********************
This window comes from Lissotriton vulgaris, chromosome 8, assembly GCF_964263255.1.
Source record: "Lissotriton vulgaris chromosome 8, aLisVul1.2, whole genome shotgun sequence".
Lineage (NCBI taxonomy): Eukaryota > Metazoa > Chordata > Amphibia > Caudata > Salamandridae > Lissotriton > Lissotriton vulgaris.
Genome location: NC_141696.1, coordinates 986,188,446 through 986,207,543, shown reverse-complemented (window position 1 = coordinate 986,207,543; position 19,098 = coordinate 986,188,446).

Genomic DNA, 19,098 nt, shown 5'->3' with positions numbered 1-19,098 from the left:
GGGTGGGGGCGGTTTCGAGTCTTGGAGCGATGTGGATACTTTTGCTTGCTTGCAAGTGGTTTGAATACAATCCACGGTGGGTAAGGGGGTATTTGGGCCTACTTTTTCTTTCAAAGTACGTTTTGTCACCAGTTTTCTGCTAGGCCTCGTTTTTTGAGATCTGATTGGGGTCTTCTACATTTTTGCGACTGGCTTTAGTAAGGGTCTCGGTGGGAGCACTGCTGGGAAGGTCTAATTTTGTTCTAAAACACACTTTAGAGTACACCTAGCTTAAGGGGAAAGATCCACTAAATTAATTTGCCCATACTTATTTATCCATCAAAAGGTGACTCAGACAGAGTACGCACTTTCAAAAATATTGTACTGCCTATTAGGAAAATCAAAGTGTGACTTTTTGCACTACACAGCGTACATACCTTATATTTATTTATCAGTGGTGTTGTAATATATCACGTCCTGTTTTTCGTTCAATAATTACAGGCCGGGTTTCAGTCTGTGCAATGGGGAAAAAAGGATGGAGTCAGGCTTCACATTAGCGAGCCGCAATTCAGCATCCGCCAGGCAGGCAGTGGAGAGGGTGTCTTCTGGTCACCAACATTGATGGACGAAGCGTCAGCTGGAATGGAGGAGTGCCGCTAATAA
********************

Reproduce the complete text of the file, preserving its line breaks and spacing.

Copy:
This window comes from Lissotriton vulgaris, chromosome 8, assembly GCF_964263255.1.
Source record: "Lissotriton vulgaris chromosome 8, aLisVul1.2, whole genome shotgun sequence".
Lineage (NCBI taxonomy): Eukaryota > Metazoa > Chordata > Amphibia > Caudata > Salamandridae > Lissotriton > Lissotriton vulgaris.
Genome location: NC_141696.1, coordinates 986,188,446 through 986,207,543, shown reverse-complemented (window position 1 = coordinate 986,207,543; position 19,098 = coordinate 986,188,446).

Genomic DNA, 19,098 nt, shown 5'->3' with positions numbered 1-19,098 from the left:
GGGTGGGGGCGGTTTCGAGTCTTGGAGCGATGTGGATACTTTTGCTTGCTTGCAAGTGGTTTGAATACAATCCACGGTGGGTAAGGGGGTATTTGGGCCTACTTTTTCTTTCAAAGTACGTTTTGTCACCAGTTTTCTGCTAGGCCTCGTTTTTTGAGATCTGATTGGGGTCTTCTACATTTTTGCGACTGGCTTTAGTAAGGGTCTCGGTGGGAGCACTGCTGGGAAGGTCTAATTTTGTTCTAAAACACACTTTAGAGTACACCTAGCTTAAGGGGAAAGATCCACTAAATTAATTTGCCCATACTTATTTATCCATCAAAAGGTGACTCAGACAGAGTACGCACTTTCAAAAATATTGTACTGCCTATTAGGAAAATCAAAGTGTGACTTTTTGCACTACACAGCGTACATACCTTATATTTATTTATCAGTGGTGTTGTAATATATCACGTCCTGTTTTTCGTTCAATAATTACAGGCCGGGTTTCAGTCTGTGCAATGGGGAAAAAAGGATGGAGTCAGGCTTCACATTAGCGAGCCGCAATTCAGCATCCGCCAGGCAGGCAGTGGAGAGGGTGTCTTCTGGTCACCAACATTGATGGACGAAGCGTCAGCTGGAATGGAGGAGTGCCGCTAATAA